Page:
The Raleigh Saltwater Sportfishing Club

THE RALEIGH SALT WATER SPORT FISHING CLUB

Posted on 2012-05-29

In 1976 Bob Goldstein was tired of fishing alone. His wife, his frequent fishing partner, was no longer interested in fighting the cruel weather and long night hours it can take to fish the Outer Banks for drum and bluefish in the late Fall. From Bob’s frustration, the RSWSC was born.

An ad in the News and Observer classifieds brought a handful of devoted salt water anglers to a meeting place in a north Raleigh parking lot. Each fisherman agreed to take the responsibility of speaking or getting a speaker or movie each month.  They met informally for a few years and as membership grew, and the marine resource began to diminish, they decided to formally incorporate on December 12, 1980.

In 1976 Bob Goldstein was tired of fishing alone. His wife, his frequent fishing partner, was no longer interested in fighting the cruel weather and long night hours it can take to fish the Outer Banks for drum and bluefish in the late Fall. From Bob’s frustration, the RSWSC was born.

An ad in the News and Observer classifieds brought a handful of devoted salt water anglers to a meeting place in a north Raleigh parking lot. Each fisherman agreed to take the responsibility of speaking or getting a speaker or movie each month.  They met informally for a few years and as membership grew, and the marine resource began to diminish, they decided to formally incorporate on December 12, 1980.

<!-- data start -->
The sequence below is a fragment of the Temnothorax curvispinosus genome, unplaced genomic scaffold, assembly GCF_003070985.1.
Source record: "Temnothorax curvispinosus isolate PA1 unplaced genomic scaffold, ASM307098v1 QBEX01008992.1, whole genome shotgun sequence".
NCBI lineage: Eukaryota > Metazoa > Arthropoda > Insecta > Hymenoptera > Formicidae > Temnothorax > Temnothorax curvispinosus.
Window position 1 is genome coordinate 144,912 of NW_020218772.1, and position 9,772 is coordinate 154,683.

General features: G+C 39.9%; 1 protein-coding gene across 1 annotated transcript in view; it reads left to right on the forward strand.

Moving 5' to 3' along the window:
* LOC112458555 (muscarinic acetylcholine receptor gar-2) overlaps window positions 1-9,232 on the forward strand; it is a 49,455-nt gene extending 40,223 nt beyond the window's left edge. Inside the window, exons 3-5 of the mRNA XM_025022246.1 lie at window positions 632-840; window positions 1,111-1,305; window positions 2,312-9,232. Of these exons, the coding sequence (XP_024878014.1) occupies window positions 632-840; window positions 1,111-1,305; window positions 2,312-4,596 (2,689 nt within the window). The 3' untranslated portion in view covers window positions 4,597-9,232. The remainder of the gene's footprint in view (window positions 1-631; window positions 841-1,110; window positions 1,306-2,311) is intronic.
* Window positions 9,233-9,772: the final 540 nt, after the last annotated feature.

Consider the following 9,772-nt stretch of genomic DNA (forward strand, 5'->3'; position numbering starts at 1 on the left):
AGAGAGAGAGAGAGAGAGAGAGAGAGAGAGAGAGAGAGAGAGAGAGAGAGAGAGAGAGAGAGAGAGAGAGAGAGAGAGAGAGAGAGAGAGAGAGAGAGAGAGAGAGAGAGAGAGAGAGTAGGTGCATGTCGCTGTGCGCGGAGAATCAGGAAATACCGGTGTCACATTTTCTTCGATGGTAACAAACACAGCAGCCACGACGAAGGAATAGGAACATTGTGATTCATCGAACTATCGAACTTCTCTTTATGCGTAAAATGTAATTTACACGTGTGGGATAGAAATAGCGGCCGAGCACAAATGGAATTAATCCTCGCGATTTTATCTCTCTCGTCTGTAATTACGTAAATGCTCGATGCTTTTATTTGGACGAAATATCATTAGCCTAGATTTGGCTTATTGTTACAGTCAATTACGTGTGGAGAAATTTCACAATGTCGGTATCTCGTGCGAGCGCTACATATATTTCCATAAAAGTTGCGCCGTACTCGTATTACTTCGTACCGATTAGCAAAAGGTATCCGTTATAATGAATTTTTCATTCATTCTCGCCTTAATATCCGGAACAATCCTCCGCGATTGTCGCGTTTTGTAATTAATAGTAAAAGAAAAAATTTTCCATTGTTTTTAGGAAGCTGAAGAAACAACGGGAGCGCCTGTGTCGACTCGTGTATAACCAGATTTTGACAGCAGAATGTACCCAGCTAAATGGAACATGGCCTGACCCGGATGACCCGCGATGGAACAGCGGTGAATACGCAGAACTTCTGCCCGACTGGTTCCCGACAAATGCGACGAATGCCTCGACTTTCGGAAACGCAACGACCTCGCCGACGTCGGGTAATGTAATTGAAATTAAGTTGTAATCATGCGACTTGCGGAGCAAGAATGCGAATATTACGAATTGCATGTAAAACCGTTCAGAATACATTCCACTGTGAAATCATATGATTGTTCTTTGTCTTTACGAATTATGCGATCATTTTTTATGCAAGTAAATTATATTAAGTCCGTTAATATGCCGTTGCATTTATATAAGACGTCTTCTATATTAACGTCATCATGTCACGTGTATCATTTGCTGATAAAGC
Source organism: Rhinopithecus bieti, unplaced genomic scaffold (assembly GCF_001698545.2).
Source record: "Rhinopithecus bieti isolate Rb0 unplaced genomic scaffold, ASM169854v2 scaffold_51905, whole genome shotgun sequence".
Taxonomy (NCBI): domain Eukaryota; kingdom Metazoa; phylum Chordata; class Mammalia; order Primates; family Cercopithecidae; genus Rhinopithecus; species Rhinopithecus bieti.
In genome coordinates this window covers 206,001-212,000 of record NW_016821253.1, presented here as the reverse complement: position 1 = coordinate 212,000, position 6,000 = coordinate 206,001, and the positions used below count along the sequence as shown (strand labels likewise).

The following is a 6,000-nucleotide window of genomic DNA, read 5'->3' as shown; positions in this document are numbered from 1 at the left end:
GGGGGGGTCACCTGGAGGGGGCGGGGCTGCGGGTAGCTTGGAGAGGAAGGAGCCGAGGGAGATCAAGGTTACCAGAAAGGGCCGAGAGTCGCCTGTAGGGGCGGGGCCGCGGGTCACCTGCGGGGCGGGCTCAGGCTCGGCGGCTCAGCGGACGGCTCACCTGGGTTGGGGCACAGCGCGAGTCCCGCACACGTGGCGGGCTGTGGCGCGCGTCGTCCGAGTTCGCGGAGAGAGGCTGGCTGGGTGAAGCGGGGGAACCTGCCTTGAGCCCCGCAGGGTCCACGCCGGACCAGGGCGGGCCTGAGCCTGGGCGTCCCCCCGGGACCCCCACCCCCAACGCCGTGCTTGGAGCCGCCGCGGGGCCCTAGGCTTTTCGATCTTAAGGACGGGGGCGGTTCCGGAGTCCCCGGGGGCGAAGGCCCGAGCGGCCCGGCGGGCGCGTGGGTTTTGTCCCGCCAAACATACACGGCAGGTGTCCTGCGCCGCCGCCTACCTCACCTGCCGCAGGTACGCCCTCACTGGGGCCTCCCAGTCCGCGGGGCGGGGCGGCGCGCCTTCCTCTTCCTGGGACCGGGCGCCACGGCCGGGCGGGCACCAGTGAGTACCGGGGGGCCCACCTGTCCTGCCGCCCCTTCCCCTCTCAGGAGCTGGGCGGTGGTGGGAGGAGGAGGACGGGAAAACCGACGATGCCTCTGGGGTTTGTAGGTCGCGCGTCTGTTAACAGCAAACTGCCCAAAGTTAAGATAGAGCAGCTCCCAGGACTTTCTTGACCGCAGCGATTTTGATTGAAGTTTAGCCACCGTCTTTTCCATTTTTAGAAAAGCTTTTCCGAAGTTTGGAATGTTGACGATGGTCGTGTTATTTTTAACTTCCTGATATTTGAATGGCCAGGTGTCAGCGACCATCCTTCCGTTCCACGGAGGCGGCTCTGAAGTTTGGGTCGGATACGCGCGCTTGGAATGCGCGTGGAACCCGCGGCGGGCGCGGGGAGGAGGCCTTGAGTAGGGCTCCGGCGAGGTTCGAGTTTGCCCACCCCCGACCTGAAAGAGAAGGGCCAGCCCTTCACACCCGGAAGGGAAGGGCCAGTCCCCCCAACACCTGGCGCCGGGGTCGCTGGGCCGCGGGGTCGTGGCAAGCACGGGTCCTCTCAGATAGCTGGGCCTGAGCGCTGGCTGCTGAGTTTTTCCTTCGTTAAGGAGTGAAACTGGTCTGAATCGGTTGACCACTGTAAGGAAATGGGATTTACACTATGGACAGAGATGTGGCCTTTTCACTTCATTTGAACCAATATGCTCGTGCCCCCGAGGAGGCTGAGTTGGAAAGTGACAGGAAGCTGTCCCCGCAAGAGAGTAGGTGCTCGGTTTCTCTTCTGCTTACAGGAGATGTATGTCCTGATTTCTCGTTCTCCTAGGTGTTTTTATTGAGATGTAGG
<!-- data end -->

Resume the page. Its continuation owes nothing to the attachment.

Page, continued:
The bylaws state that the objectives are “to promulgate fellowship, information, sportsmanship, and conservation practices involved in the art of sportfishing.”  Those principles have been the driving force throughout the years since that time.

The RSWSC has tackled a number of tasks over the years. In 1984, then President Dave Tingen, led the Club’s effort to raise awareness of the need for improved artificial reefs.  The Club bought a Grady White and sold raffle tickets to help buy and sink an old liberty ship. All the funds went to the Cape Lookout Artificial Reef Fund.

A tidal wave of governmental red tape prevented the Protector from being sunk but in time Marine Fisheries, the efforts of the RSWSC, the Carteret County Sportfishing Association and many other clubs, the NC Legislature funded the reef program and another ship, the Aeolus, was eventually sunk. NC Marine Fisheries now has an artificial reef plan of which all North Carolina fisherman can be proud.

The RSWSC worked in the early eighties with a number of the other clubs to help form a Federation of NC Saltwater Sportfishing Clubs. The Federation was an all volunteer organization and after a few years dissolved. Club President, David Tompkins tried to get it started again a few years afterwards but, again, volunteers could not make it happen.